The petition said the lack of black arbitrators was discriminatory under a New York City human rights law.
Jay-Z has successfully halted a $204 million lawsuit over the lack of black arbitrators in the US.
The trademark dispute is between Jay-Z’s Roc Nation and clothing company Iconix, who bought his label Rocawear in 2007. The rapper and business mogul has produced merchandise with Roc Nation, a move that Iconix claims violates the terms of the Rocawear sale.
This is not the first time that Jay-Z, real name Shawn Carter, has clashed with Iconix over the purchase of Rocawear. In 2015, they agreed to address future claims in private arbitration.
The disagreement led to both parties being asked to each hire four arbitrators – independent people who decide the outcome of a dispute before it is taken to court.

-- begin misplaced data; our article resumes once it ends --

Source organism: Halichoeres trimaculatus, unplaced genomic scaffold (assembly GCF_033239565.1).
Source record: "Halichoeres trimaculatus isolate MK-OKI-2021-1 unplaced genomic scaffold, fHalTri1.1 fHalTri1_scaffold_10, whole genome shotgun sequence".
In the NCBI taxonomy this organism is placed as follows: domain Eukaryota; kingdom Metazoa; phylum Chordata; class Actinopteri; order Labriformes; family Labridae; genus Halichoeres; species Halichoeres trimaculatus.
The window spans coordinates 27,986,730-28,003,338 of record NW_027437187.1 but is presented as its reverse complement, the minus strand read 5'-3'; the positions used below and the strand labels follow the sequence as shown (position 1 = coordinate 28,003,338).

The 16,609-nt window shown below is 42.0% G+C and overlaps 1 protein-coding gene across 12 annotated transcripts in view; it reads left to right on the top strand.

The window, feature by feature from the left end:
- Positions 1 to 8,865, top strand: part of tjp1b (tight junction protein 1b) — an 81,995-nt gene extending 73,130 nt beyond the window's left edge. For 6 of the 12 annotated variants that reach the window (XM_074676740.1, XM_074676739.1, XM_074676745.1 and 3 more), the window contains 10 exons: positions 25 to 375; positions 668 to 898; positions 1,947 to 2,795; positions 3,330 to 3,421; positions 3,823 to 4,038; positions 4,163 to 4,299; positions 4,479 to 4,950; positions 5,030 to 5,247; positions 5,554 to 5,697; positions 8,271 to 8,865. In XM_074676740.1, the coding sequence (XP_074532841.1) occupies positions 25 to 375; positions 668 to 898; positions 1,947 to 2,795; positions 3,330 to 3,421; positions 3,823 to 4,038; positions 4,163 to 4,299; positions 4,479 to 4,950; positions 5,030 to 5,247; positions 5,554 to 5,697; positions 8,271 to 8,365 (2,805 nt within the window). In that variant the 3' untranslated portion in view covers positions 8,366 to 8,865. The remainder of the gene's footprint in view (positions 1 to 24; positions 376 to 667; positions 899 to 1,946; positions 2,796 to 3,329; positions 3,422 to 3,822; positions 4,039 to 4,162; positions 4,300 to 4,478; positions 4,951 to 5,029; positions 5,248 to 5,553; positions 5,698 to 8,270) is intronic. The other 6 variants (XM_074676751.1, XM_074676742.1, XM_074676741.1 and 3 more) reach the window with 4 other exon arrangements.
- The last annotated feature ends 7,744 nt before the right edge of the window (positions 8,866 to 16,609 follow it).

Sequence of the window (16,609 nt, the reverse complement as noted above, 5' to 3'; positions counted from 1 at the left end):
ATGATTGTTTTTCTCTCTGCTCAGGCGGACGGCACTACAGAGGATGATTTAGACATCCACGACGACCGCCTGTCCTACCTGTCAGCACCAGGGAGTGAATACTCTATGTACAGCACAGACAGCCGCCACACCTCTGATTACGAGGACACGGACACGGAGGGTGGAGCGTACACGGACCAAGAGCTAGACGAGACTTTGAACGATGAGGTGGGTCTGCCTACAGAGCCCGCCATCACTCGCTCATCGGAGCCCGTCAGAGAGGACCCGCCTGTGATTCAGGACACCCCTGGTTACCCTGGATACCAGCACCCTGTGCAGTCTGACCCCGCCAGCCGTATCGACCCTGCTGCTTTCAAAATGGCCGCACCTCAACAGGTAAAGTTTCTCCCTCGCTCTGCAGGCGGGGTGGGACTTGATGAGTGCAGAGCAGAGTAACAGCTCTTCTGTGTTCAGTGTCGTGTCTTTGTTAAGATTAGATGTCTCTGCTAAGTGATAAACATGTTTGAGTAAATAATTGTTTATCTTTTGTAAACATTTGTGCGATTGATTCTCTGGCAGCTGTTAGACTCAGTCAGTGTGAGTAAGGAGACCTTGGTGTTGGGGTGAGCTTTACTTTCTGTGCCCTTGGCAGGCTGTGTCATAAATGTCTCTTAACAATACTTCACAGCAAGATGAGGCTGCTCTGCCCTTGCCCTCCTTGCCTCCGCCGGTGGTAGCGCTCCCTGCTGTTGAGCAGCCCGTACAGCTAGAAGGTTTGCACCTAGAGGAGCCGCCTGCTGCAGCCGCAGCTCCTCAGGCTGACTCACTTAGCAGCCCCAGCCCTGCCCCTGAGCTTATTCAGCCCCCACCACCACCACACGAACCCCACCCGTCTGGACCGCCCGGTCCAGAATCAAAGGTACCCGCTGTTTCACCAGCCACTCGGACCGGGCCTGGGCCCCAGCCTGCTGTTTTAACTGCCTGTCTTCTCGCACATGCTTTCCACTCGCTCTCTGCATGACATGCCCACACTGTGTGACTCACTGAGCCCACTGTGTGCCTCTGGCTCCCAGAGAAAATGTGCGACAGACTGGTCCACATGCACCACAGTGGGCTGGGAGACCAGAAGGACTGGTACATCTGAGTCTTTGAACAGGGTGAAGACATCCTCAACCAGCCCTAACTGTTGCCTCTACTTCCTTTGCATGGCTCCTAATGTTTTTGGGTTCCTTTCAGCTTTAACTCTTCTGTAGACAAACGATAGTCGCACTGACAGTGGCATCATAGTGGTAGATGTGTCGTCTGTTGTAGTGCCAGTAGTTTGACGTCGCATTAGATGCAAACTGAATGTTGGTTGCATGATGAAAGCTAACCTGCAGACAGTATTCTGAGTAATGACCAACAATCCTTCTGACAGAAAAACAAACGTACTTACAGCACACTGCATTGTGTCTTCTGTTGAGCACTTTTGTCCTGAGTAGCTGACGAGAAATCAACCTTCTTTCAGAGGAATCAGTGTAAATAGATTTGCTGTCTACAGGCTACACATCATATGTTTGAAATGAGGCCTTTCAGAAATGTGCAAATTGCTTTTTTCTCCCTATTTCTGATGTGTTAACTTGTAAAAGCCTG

However, Jay-Z found that only three of roughly 200 members of the American Arbitration Association identify as African American. One of those three arbitrators is already representing Iconix in the dispute.
As reported in The Guardian, Jay-Z’s legal team filed a petition in manhattan Supreme Court, arguing that the lack of racial diversity “deprives litigants of colour of a meaningful opportunity to have their claims heard by a panel of arbitrators reflecting their backgrounds and life experience”.
The petition said the lack of black arbitrators was discriminatory under New York’s state constitution and a New York City human rights law.
Jay-Z’s team also argued that white arbitrators have an “unconscious bias” towards black defendants, stating that the situation would “deprive black litigants like Mr Carter and his companies of the equal protection of the laws”.
The petition was successful and Justice Saliann Scarpulla has halted the arbitration until December 11.